Noise pollution norms go up in smoke this year
Despite Silence Zones, festive season turns out noisier than ever, with people blatantly flouting laws and not a cop in sight to rein them in
By Mumbai Mirror Bureau
Posted On Tuesday, October 20, 2009 at 04:58:57 AM
With 1,113 Silence Zones demarcated across the city, and rules pertaining to noise pollution in place, one expected this Diwali to be a lot less noisy. On the contrary, it turned out noisier than last year.
Sumaira Abdulali of Awaaz Foundation went around the city - only to find fire crackers being blatantly burst in Silence Zones. And the cops nowhere to be seen.
Having monitored noise levels at various locations during Diwali, in a comprehensive report Abdulali has said that in most places people burst crackers way beyond the 10 pm deadline. Abdulali had filed a PIL in the Bombay High Court that led to the imposition of the 10 pm deadline and the declaration of Silence Zones.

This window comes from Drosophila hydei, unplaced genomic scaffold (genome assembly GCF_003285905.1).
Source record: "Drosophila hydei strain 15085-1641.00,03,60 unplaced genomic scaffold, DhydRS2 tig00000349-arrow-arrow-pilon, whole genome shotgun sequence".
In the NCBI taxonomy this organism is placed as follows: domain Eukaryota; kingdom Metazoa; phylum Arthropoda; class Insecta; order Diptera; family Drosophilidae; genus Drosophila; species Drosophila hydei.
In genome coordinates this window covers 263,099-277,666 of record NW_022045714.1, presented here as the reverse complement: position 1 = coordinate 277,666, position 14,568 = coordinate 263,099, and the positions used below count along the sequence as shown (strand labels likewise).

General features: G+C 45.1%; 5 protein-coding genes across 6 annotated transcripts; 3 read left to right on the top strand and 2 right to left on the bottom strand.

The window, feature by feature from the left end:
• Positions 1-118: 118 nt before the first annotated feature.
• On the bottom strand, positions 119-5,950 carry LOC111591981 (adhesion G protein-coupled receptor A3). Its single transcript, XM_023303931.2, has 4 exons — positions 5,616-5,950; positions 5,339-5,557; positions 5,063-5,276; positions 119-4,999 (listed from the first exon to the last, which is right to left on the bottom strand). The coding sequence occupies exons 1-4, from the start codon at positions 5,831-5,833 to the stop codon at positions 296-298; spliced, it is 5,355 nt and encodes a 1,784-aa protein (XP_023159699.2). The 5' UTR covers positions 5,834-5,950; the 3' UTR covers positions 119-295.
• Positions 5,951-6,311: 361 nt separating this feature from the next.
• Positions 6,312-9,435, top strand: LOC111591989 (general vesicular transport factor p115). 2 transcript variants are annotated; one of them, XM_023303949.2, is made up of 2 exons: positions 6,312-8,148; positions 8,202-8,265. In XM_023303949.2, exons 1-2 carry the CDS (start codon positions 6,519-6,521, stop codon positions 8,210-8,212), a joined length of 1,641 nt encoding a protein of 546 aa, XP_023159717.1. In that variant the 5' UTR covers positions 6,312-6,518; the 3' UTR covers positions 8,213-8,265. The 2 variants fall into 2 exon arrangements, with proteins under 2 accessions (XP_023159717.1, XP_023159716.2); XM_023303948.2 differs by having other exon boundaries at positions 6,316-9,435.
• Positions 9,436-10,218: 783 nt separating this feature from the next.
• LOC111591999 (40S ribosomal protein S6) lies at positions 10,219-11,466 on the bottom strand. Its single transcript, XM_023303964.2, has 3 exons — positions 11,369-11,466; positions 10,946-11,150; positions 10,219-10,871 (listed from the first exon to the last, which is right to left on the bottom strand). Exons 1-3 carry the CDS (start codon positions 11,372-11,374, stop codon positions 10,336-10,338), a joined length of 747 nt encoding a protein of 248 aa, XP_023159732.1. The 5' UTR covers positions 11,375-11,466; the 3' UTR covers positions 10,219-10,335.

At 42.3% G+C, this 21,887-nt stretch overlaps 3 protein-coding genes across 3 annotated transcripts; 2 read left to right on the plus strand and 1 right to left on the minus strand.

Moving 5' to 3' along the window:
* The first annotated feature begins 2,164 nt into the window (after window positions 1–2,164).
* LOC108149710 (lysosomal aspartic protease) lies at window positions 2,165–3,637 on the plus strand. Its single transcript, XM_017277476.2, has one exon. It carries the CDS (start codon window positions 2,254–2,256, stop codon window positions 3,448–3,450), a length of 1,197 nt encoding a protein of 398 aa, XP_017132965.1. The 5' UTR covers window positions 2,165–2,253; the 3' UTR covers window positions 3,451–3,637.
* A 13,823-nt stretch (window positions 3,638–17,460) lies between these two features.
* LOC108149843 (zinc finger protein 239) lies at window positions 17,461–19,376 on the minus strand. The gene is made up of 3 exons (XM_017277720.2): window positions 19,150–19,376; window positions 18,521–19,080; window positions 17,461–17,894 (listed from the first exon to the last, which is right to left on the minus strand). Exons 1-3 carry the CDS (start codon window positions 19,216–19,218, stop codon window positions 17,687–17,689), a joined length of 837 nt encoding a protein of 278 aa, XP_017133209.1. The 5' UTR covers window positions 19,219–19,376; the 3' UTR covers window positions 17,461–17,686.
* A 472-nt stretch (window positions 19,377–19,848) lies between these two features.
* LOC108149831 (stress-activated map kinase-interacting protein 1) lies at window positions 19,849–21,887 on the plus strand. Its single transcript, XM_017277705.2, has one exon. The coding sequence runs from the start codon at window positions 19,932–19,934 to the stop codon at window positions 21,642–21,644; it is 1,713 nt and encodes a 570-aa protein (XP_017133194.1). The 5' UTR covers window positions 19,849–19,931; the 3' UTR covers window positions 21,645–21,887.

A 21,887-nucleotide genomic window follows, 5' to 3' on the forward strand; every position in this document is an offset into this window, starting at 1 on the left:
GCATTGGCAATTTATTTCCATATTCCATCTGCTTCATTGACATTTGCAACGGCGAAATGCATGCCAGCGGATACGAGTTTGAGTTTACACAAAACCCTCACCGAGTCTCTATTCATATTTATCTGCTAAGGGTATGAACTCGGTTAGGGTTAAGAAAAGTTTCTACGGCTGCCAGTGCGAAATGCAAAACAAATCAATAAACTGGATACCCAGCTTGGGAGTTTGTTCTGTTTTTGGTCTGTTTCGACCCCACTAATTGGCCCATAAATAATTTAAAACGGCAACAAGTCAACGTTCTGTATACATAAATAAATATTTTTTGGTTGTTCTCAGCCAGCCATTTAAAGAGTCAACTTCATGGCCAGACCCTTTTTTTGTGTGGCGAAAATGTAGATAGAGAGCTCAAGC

“In Bandra and on Marine Drive, the 10 pm deadline was not observed and crackers were burst past midnight. On October 17, people started bursting crackers in full swing after 9 pm. There was no police presence in any area of the city and no patrol vans or beat marshalls,” the report said.
In Silence Zones too, rules were flouted with fireworks being burst without any check and no deadlines. “In several Silence Zones like Breach Candy Hospital, Perry Cross Road (Bandra) and Raheja Hospital among others, residents burst crackers without any fear of authority,” she said.
The report states that illegal firecrackers such as sutli bombs and chain crackers, which were confiscated prior to Diwali 2008, were back and were burst on streets with cars passing over them seconds later.
What appalled Abdulali most was that the police were nowhere to be seen, even at prominent places like Marine Drive and Bandra. “I tried calling the control room No 100 several times, but in vain. Once it took me almost half an hour of persistent calling to get a response. Sadly though, the person at the other end said no senior officer was available at the control room and hence such complaints could not be processed,” she said.